Familiarity sells. With game development costs rising and publishers having to fight each other for space on the shelves, sticking with an existing IP is usually a safe bet. That being said, there's still plenty of new franchises being released all the time (Prototype, Alan Wake, Infamous, and Mad World are just a few upcoming games I'm personally anticipating). Sequels give publishers a safety net so they're able to experiment and take risks on original IPs.
Braid, Castle Crashers, and Geometry Wars are perfect examples of games with an old school retro feel that still manage to modernize themselves in various ways. Titles like Lost Winds combine classic design with interesting new mechanics. And games like Super Street Fighter 2 HD Remix, Pac-Man: Championship Edition or Bionic Commando Rearmed use the originals as templates and vastly improve upon them.
I'll have some Key Lime pie myself.
Oh God...Oh God...Please bring back this game.
So maybe I'm being a tad too harsh with the "lack of creativity" of the modern games...its true that there have been a couple of gems scattered here and again. And I agree with what most of you say...the cost of producing new material is just so expensive that the video game business would rather play it safe and release a sequel they know will sell, and take a chance on a possible bomb. I believe that the reason that we are seeing the retro style games coming out now, is that much of our generation that grew up playing these games are now starting to have disposable income...and the game studios know it. (Damn you Virtual Console and Digital Distribution!!! You make me poor.)
Anyway, here's a fun question that we always hear on RFGO!....say you are a game studio. Not worrying about licenses and stuff like that, what "retro renaissance" style game would you most likely want to see personally, and second, which one do you think would get you the most money?
I really don't know what I'd like to see be remade, or what older style if play I'd like to see revived. Like I said above, I'm the youngest guy here, so I mostly use the retro renaissance for education. People say "remake" and I just flock to it for historical purposes, though I sometimes unfairly judge them with today's video game standards sometimes.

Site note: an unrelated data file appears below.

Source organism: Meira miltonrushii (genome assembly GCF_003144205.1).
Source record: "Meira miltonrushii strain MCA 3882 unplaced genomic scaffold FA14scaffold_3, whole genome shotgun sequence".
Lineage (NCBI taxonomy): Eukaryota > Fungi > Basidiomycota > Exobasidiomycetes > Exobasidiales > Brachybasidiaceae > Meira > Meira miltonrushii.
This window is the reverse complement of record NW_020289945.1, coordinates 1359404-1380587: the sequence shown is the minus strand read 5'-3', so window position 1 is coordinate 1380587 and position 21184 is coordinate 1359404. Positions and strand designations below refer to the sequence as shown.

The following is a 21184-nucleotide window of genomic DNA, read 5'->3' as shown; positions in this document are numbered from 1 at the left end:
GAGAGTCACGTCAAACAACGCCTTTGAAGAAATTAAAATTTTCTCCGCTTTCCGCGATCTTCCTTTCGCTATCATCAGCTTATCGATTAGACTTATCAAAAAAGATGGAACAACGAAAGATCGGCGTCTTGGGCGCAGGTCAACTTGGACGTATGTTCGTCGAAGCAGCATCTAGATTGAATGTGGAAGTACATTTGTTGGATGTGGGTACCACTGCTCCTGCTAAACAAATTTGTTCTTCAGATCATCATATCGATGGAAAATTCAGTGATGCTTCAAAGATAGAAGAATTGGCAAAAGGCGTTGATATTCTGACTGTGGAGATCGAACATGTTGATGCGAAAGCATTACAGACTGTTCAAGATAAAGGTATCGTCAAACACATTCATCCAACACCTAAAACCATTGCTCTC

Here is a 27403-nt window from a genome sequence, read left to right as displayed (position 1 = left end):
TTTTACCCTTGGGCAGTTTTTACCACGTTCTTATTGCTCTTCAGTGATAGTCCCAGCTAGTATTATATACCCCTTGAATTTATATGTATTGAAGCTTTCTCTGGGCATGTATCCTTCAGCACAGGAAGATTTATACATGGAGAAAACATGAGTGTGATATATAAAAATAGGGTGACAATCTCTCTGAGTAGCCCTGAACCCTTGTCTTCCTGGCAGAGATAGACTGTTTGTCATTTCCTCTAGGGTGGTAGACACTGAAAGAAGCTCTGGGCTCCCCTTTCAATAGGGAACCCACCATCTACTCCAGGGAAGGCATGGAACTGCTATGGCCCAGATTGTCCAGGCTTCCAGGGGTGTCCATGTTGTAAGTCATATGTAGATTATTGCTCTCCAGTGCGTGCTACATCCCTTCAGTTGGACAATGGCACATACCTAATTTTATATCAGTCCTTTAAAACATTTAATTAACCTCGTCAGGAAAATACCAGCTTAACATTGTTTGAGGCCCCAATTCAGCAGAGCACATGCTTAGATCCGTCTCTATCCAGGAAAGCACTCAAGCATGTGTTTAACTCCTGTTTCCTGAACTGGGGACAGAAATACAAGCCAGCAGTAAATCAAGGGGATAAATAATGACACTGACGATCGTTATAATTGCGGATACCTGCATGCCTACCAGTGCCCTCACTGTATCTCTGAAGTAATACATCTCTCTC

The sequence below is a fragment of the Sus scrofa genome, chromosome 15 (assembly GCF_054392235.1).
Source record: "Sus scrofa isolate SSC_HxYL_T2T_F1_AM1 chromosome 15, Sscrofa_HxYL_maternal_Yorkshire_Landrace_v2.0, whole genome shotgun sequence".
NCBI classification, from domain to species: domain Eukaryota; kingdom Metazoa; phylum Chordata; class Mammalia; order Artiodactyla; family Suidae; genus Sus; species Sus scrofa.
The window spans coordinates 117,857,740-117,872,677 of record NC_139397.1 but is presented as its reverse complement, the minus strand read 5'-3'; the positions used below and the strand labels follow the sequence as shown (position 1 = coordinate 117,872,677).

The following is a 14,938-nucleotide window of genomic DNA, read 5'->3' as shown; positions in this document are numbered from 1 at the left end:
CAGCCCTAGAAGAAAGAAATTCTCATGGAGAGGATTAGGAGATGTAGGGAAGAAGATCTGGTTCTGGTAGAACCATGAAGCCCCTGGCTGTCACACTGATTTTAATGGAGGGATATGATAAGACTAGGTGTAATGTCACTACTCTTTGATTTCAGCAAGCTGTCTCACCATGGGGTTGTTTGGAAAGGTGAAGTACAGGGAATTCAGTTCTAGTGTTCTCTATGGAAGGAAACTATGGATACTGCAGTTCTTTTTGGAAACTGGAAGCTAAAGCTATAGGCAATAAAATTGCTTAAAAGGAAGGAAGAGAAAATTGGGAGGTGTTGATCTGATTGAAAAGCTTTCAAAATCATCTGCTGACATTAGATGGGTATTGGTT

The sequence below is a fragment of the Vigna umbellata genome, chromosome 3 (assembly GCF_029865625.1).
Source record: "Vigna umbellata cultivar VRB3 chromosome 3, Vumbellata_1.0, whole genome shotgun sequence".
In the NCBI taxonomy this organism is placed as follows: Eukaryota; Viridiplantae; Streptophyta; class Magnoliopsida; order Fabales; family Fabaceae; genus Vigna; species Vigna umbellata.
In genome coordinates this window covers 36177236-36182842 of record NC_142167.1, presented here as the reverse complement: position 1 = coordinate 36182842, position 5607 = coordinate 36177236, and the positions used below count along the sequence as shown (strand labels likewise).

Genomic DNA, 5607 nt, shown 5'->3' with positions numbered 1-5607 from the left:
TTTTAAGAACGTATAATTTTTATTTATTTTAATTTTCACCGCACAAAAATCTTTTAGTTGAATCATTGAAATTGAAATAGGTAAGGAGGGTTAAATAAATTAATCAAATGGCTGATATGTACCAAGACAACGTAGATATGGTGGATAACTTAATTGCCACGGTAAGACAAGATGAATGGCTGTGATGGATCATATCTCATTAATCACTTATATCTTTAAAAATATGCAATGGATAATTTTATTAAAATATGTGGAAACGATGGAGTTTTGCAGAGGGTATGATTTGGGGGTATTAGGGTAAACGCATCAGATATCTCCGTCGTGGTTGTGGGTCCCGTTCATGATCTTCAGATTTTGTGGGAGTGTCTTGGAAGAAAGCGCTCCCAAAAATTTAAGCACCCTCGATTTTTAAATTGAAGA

I guess I'd love to see Road Rash be revived. Imagine a 9 year old me playing this game in my room while someone blasted NWA's "Fuck Tha Police" from their garage with the door open. I would knock cops off their bikes with chains while vulgar anti-cop gangster rap rattled my walls in the background. It was a winning combination.
As far as what I think would make more money, I'm pretty sure anything involving Mario or Final Fantasy will rake in the cash. They're still selling tons of New Super Mario Bros. copies as we ramble on. I do think a port of the Pacman remake would do well, and I'd actually love that. The Pacman remake on XBOX Live Arcade was rad.
Alex, you are not the only person who I have heard lately mention that they would like to see the Road Rash series reborn. If that is going to become a reality I think you need the guys down at Criterion Games, who created the adrenaline filled Burnout series, to bring the game to life. If that happened, I would be all over that game.
Me personally, there are two "retro renaissance" style games I would like to see reborn. The first is the Desert Strike / Jungle Strike helicopter series which came out back in the 90's for the Genesis and SNES. These games were incredibly fun and challenging and I think they would still be great today, even if they were simply re-released with better graphics, like Bionic Commando: Rearmed. The second style of game I would like to see reborn is the space fighter simulator. Back in their day, games like Wing Commander, Descent: Freespace, and XWING were some of the best PC games available, and people would spend hundreds of dollars on flight sticks just to be able to play them. Unfortunately the last decade has seen this genre of games completely disappear into oblivion. I would give absolutely anything to see this genre get a new lease on life.
Now if I was a developer and I wanted to simply make money, I would bring back the Contra series. I would keep the gameplay 2D and simple, and have online 2-4 player co-op, and I would sell millions. I'm telling you now, someone needs to remake Contra and RAKE IN THE MONEY!
Contra with 2-4 online co-op? I'm sold!
BurgerTime. Someone needs to bring BurgerTime back damn it. And Chase H.Q. And Q*Bert.
Actually, I can think of quite a few classic titles that have been resurrected over the years only to disappoint. I'm looking at you Golden Axe and Spy Hunter. Sometimes it's better to for these to stay nothing more than fond memories. Of course, titles like Bionic Commando: Rearmed and Pacman: Championship Edition are great examples of doing it right. Those are the exceptions rather than the rule however.
Hope you’ve enjoyed this week’s discussion! As always, let me know if you’d like to be on a future panel!